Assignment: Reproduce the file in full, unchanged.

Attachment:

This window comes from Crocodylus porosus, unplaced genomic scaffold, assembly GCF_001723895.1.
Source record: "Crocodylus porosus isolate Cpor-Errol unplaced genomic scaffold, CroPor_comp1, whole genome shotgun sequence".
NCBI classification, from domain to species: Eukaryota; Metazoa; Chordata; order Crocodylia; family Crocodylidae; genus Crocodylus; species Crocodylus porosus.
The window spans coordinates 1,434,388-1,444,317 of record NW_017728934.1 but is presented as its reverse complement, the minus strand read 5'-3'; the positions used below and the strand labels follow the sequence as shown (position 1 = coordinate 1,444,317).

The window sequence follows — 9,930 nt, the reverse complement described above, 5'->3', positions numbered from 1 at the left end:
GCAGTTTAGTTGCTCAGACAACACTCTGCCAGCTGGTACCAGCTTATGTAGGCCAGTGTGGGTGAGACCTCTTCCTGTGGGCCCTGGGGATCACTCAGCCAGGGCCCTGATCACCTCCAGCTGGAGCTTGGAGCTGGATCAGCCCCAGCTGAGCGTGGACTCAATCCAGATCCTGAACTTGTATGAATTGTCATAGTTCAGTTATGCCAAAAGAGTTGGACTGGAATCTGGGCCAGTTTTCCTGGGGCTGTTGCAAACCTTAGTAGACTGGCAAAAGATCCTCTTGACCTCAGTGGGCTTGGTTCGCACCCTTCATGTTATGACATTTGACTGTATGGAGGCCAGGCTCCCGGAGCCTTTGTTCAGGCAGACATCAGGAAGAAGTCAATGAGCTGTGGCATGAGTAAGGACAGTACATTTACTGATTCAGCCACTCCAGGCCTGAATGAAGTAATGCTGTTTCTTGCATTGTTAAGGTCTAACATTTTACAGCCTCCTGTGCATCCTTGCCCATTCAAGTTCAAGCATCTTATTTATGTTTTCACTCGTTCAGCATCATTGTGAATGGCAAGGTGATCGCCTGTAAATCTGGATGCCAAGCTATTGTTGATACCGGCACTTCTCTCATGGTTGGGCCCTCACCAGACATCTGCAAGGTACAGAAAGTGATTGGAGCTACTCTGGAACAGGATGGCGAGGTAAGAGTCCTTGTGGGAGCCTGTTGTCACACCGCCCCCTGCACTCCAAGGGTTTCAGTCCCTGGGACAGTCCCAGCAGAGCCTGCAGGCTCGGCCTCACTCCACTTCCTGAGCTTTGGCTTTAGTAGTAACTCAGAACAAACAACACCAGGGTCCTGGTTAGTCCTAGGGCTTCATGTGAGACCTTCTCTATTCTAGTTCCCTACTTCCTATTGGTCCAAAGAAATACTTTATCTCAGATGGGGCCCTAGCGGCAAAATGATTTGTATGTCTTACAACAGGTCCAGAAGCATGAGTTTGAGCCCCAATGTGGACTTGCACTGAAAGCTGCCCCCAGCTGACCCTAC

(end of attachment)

This window comes from Crocodylus porosus, unplaced genomic scaffold, assembly GCF_001723895.1.
Source record: "Crocodylus porosus isolate Cpor-Errol unplaced genomic scaffold, CroPor_comp1, whole genome shotgun sequence".
NCBI classification, from domain to species: Eukaryota; Metazoa; Chordata; order Crocodylia; family Crocodylidae; genus Crocodylus; species Crocodylus porosus.
The window spans coordinates 1,434,388-1,444,317 of record NW_017728934.1 but is presented as its reverse complement, the minus strand read 5'-3'; the positions used below and the strand labels follow the sequence as shown (position 1 = coordinate 1,444,317).

The window sequence follows — 9,930 nt, the reverse complement described above, 5'->3', positions numbered from 1 at the left end:
GCAGTTTAGTTGCTCAGACAACACTCTGCCAGCTGGTACCAGCTTATGTAGGCCAGTGTGGGTGAGACCTCTTCCTGTGGGCCCTGGGGATCACTCAGCCAGGGCCCTGATCACCTCCAGCTGGAGCTTGGAGCTGGATCAGCCCCAGCTGAGCGTGGACTCAATCCAGATCCTGAACTTGTATGAATTGTCATAGTTCAGTTATGCCAAAAGAGTTGGACTGGAATCTGGGCCAGTTTTCCTGGGGCTGTTGCAAACCTTAGTAGACTGGCAAAAGATCCTCTTGACCTCAGTGGGCTTGGTTCGCACCCTTCATGTTATGACATTTGACTGTATGGAGGCCAGGCTCCCGGAGCCTTTGTTCAGGCAGACATCAGGAAGAAGTCAATGAGCTGTGGCATGAGTAAGGACAGTACATTTACTGATTCAGCCACTCCAGGCCTGAATGAAGTAATGCTGTTTCTTGCATTGTTAAGGTCTAACATTTTACAGCCTCCTGTGCATCCTTGCCCATTCAAGTTCAAGCATCTTATTTATGTTTTCACTCGTTCAGCATCATTGTGAATGGCAAGGTGATCGCCTGTAAATCTGGATGCCAAGCTATTGTTGATACCGGCACTTCTCTCATGGTTGGGCCCTCACCAGACATCTGCAAGGTACAGAAAGTGATTGGAGCTACTCTGGAACAGGATGGCGAGGTAAGAGTCCTTGTGGGAGCCTGTTGTCACACCGCCCCCTGCACTCCAAGGGTTTCAGTCCCTGGGACAGTCCCAGCAGAGCCTGCAGGCTCGGCCTCACTCCACTTCCTGAGCTTTGGCTTTAGTAGTAACTCAGAACAAACAACACCAGGGTCCTGGTTAGTCCTAGGGCTTCATGTGAGACCTTCTCTATTCTAGTTCCCTACTTCCTATTGGTCCAAAGAAATACTTTATCTCAGATGGGGCCCTAGCGGCAAAATGATTTGTATGTCTTACAACAGGTCCAGAAGCATGAGTTTGAGCCCCAATGTGGACTTGCACTGAAAGCTGCCCCCAGCTGACCCTAC